Holbrook continued his article:  "While the United States is victimized by embarrassing episodes of criminal degradation, the twentieth-century European experience suggests that tyrannical governments kill far more than private criminals.  In 1933, the Nazis seized power via massive search-and-seizure operations for firearms against `Communists,' i.e., all political opponents.  In 1938, in preparation for and during the Night of the Broken Glass, they disarmed the Jews.  And when the Nazis occupied Europe in 1939-41, they proclaimed the death penalty for any person who failed to surrender all firearms within 24 hours.

"There may be various reasons why the Nazis did not invade Switzerland, but one of those reasons is that every Swiss man had a rifle at home.  The Nazi invasion plans themselves state that, because of the Swiss gun ownership and shooting skills, that country would be difficult to conquer and occupy.  The European countries occupied by the Nazis usually had strict gun controls before the war, and their registration lists facilitated confiscation of firearms and, in many cases, execution of their owners.
"By being able to keep out of both world wars in part through the dissuasive factor of an armed populace, Switzerland demonstrates that possession of firearms by civilians may help prevent large numbers of deaths and even genocide.  The Holocaust never came to Switzerland, the Jewish population of which was armed just like their fellow citizens…."

The European examples show that registration of guns precedes confiscation of weapons.  This is apparently one reason why Liberals and Progressives want to “register” our guns. 

Do you retain any wonder about why the Progressives want gun control?  I do not.  I believe that we should learn from the Swiss example; I believe it is important for us to have private gun ownership because armed citizens are free citizens.  No individual or group can overcome us when we have the capability to defend ourselves.  Obviously, many other Americans agree with me because gun sales have soared in the past four years and continue to increase.  Americans know that an armed citizenry is necessary to maintain liberty.  Gun control is not about controlling crime; it is about controlling citizens!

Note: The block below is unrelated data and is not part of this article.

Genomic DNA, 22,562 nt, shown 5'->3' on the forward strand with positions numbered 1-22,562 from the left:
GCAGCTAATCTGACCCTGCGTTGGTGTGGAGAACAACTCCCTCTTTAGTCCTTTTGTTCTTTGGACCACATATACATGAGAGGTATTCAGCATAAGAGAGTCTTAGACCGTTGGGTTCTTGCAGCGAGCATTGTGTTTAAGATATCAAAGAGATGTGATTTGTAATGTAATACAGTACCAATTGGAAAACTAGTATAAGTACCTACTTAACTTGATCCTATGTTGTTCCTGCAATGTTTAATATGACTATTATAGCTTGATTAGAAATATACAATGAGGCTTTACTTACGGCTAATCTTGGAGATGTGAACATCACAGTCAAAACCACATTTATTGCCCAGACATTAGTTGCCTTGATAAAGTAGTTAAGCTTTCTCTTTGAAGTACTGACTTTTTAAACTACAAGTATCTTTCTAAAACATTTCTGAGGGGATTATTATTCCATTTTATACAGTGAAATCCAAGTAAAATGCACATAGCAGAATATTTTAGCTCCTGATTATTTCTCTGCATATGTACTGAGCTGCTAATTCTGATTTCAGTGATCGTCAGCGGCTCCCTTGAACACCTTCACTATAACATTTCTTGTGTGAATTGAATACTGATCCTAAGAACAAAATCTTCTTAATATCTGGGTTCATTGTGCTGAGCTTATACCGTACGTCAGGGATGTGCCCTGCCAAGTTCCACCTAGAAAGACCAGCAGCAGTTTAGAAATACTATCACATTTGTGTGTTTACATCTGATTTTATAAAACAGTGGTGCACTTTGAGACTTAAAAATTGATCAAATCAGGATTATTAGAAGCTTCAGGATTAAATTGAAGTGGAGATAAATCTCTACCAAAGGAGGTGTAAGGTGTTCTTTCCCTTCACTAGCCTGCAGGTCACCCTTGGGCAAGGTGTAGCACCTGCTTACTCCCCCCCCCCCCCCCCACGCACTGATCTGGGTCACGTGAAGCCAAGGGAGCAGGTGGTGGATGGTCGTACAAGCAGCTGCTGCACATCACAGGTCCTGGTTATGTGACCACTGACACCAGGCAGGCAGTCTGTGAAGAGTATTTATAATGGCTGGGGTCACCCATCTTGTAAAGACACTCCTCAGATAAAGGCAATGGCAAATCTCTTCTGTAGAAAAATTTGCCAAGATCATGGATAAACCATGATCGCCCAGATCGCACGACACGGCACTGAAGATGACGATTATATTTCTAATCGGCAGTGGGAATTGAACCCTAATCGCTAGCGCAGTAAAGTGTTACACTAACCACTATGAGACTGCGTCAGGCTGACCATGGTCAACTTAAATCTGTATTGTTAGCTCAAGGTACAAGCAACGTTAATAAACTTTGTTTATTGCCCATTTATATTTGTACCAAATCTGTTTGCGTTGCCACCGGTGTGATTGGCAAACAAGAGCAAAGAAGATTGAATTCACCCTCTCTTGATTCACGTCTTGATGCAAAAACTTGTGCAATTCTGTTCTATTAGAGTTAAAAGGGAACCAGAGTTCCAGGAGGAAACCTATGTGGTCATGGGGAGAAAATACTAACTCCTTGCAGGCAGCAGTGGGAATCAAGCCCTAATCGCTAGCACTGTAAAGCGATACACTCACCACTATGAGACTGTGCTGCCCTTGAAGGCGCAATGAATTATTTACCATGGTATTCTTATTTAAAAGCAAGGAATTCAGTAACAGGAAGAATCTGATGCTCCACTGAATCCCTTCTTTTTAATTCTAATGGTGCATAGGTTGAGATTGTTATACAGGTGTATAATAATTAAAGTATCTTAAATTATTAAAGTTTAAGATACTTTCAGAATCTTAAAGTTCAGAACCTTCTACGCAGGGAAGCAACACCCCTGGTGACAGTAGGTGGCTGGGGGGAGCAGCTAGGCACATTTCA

Wednesday, December 26, 2012

Disappearing Fathers

I enjoyed a wonderful Christmas surrounded by family and friends, but I could not eliminate thoughts of  Newtown, Connecticut, from my mind.  I was somewhat hindered in my attempts because I have three six-year-old granddaughters.  Every time  I think of the children in Connecticut, I see the faces of my granddaughters.

I am not so concerned about the little children who were killed because I know that they are basking in the love and presence of our Heavenly Father.  I am however very interested in assuring that no more innocent people are killed and have often pondered what we as a nation should do to protect our children.   I am also very much concerned with the children of all ages who were traumatized by the useless killing and how their experience will affect their future lives.

Vincent DiCaro published on the fatherhood blog about the connection between disappearing fathers and tragedies of the type that happened at Sandy Hook Elementary School.  He wrote, “While it is not our job at NFI [National Fatherhood Initiative] to figure out how to solve issues around gun control and mental health treatment, we would be remiss not to point out that once again, like in so many tragedies of this nature, there appears to be a significant `father factor’ at play.
                “As we learn more and more about the troubled life of shooter Adam Lanza, it appears that the divorce of his parents had a significant negative impact on his life.
                “It is becoming clear that Adam Lanza suffered from some sort of emotional or psychological disorder that has not yet been specified.  It also appears that this mental disorder contributed significantly to the heinous crime he committed.  However, we know from research that children from father-absent homes are more likely to have emotional problems and are also more likely to commit crimes….”